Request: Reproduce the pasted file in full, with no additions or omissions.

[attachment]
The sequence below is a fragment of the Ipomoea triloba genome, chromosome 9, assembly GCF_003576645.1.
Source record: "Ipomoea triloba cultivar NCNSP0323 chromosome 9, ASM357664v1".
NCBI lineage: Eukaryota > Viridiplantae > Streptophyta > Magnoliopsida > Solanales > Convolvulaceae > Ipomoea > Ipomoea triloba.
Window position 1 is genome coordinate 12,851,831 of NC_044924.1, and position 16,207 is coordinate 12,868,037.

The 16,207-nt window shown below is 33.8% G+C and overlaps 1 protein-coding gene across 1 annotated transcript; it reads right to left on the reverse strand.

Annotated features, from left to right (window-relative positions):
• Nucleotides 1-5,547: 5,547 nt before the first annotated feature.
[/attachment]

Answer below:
The sequence below is a fragment of the Ipomoea triloba genome, chromosome 9, assembly GCF_003576645.1.
Source record: "Ipomoea triloba cultivar NCNSP0323 chromosome 9, ASM357664v1".
NCBI lineage: Eukaryota > Viridiplantae > Streptophyta > Magnoliopsida > Solanales > Convolvulaceae > Ipomoea > Ipomoea triloba.
Window position 1 is genome coordinate 12,851,831 of NC_044924.1, and position 16,207 is coordinate 12,868,037.

The 16,207-nt window shown below is 33.8% G+C and overlaps 1 protein-coding gene across 1 annotated transcript; it reads right to left on the reverse strand.

Annotated features, from left to right (window-relative positions):
• Nucleotides 1-5,547: 5,547 nt before the first annotated feature.